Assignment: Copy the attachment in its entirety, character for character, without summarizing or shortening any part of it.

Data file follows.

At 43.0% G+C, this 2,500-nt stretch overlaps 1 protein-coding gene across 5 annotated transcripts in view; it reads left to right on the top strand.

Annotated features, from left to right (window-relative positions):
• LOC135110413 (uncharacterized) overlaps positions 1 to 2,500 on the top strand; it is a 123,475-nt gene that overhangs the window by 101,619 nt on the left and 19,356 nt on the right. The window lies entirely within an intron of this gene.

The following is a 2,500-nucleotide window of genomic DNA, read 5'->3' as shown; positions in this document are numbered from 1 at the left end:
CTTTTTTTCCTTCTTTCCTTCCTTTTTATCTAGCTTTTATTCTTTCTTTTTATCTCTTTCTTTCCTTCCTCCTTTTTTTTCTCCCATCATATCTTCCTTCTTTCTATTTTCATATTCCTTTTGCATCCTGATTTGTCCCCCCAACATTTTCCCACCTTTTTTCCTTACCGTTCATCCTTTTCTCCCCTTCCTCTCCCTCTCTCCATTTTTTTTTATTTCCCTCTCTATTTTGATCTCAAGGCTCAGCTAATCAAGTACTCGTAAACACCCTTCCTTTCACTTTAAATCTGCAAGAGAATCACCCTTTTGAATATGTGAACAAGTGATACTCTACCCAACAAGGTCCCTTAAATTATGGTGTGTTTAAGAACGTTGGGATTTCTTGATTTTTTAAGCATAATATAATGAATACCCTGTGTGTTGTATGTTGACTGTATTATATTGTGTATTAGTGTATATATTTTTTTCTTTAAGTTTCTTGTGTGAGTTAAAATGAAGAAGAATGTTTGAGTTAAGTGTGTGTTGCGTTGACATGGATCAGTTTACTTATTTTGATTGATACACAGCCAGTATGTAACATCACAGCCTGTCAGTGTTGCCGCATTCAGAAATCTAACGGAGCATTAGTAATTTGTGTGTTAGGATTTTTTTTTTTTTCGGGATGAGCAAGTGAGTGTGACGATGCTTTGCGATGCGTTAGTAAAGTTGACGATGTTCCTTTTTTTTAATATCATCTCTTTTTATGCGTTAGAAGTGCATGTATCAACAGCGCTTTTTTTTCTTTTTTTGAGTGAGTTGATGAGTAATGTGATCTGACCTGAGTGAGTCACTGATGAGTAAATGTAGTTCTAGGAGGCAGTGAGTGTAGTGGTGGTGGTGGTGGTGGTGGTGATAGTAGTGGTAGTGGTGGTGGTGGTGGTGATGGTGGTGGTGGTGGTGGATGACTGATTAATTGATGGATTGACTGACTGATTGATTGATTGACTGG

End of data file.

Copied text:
At 43.0% G+C, this 2,500-nt stretch overlaps 1 protein-coding gene across 5 annotated transcripts in view; it reads left to right on the top strand.

Annotated features, from left to right (window-relative positions):
• LOC135110413 (uncharacterized) overlaps positions 1 to 2,500 on the top strand; it is a 123,475-nt gene that overhangs the window by 101,619 nt on the left and 19,356 nt on the right. The window lies entirely within an intron of this gene.

The following is a 2,500-nucleotide window of genomic DNA, read 5'->3' as shown; positions in this document are numbered from 1 at the left end:
CTTTTTTTCCTTCTTTCCTTCCTTTTTATCTAGCTTTTATTCTTTCTTTTTATCTCTTTCTTTCCTTCCTCCTTTTTTTTCTCCCATCATATCTTCCTTCTTTCTATTTTCATATTCCTTTTGCATCCTGATTTGTCCCCCCAACATTTTCCCACCTTTTTTCCTTACCGTTCATCCTTTTCTCCCCTTCCTCTCCCTCTCTCCATTTTTTTTTATTTCCCTCTCTATTTTGATCTCAAGGCTCAGCTAATCAAGTACTCGTAAACACCCTTCCTTTCACTTTAAATCTGCAAGAGAATCACCCTTTTGAATATGTGAACAAGTGATACTCTACCCAACAAGGTCCCTTAAATTATGGTGTGTTTAAGAACGTTGGGATTTCTTGATTTTTTAAGCATAATATAATGAATACCCTGTGTGTTGTATGTTGACTGTATTATATTGTGTATTAGTGTATATATTTTTTTCTTTAAGTTTCTTGTGTGAGTTAAAATGAAGAAGAATGTTTGAGTTAAGTGTGTGTTGCGTTGACATGGATCAGTTTACTTATTTTGATTGATACACAGCCAGTATGTAACATCACAGCCTGTCAGTGTTGCCGCATTCAGAAATCTAACGGAGCATTAGTAATTTGTGTGTTAGGATTTTTTTTTTTTTCGGGATGAGCAAGTGAGTGTGACGATGCTTTGCGATGCGTTAGTAAAGTTGACGATGTTCCTTTTTTTTAATATCATCTCTTTTTATGCGTTAGAAGTGCATGTATCAACAGCGCTTTTTTTTCTTTTTTTGAGTGAGTTGATGAGTAATGTGATCTGACCTGAGTGAGTCACTGATGAGTAAATGTAGTTCTAGGAGGCAGTGAGTGTAGTGGTGGTGGTGGTGGTGGTGGTGATAGTAGTGGTAGTGGTGGTGGTGGTGGTGATGGTGGTGGTGGTGGTGGATGACTGATTAATTGATGGATTGACTGACTGATTGATTGATTGACTGG